Overexposure that can’t be fixed with Photoshop

I read something Dr John Levine wrote about the ubiquity of advertising, and it tied into some thoughts I’ve been having regarding the parallels between marketing and swearwords.

There’s a word that starts with F and ends with K and we all know what it is. It used to be a very, very bad word. It was a shocking word, a word so bad that kids would get their mouth washed out with soap for using it. Carlin included it in his “words you can’t say on TV”. It was a word that you Just Did Not Say. These days, though, it’s been so overused, so ubiquitous, and is so very common that it has entirely lost its shock value. You hear it everywhere. Kids say it. Parents say it. You hear it at work, on the radio, and on TV. Jokes are made about it. It’s just not a big deal any more. Heck, I say it to my Dad. It’s gone the way of the dodo.

Seems to me that advertising is following in its footsteps. Dr Levine said:

We are bombarded by ads from the moment we get up until the moment we go to sleep. There’s ads on the radio, ads on TV, ads in the newspaper, ads on billboards, ads on the bus, ads on the fricking steps in the NYC subway. In my physical mailbox, where I used to throw away about one worthless little newspaper full of ads a week, now it’s one or two a day.

It’s true. Advertising is so common and so overused that we just don’t see it any more. The more it is pushed at us, the more avenues are used to put it in front of us, the less we see it, the less we WANT to see it, out of sheer self-defense. I myself make extensive use of Ad-Block, my TiVo, and the Bayesian filters on my personal email. If I didn’t ask for a specific advertising mail, I mark it as spam, and ignore it henceforth unless it becomes annoying enough to trigger me into running the IPs for their stats. 99% of the time they’re awful, and you can guess what happens next.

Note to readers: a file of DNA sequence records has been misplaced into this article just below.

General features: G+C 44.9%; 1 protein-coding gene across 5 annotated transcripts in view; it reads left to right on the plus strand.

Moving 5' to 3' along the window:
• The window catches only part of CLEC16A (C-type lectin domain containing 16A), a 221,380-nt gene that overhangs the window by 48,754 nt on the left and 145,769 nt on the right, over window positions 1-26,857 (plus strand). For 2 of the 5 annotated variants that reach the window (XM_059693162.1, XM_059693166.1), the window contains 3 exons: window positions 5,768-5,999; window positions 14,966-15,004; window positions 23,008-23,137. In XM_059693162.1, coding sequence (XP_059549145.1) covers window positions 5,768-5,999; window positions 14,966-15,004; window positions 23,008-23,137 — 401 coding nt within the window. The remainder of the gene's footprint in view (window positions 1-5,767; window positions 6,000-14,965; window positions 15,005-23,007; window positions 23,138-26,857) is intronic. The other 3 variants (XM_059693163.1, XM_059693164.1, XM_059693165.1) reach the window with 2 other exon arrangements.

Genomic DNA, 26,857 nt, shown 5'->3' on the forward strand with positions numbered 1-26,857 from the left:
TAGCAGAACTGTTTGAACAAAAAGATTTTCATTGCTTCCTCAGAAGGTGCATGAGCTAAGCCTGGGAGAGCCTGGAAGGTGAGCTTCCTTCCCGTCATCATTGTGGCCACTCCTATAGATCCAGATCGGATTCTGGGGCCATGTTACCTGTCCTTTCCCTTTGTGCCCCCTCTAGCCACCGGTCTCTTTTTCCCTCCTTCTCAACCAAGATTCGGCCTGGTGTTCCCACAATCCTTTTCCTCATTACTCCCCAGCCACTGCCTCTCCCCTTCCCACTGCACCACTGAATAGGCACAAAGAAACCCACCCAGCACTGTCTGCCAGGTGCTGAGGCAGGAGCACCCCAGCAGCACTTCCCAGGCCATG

People’s behavior with advertising reminds me of the self-defensive behavior people in seriously over-crowded cities exhibit: they rush along, looking at a fixed point in front of them, don’t look at other people, don’t deviate from their paths, and if something gets in their way they get *angry*. People are reaching the tipping point with advertising – over-saturation, overexposure, over-everything. They can’t escape the billboards and bus ads and subway ads, the ads over the air in the stores they shop in, and the billion other exposures they cannot control, so they get particularly agitated about the ads that encroach on space they feel is their private property: their email inboxes. They’re getting angry, and unlike me they have little to no recourse to do anything about it. So…they just get angrier.

Unless email marketing wants to go the way of the F word and the dodo, I think it is high time this phenomenon was given due consideration. The constant bombardment only makes people pay less attention and get more angry, and that isn’t what email marketers want.

So, folks, what’s the solution?

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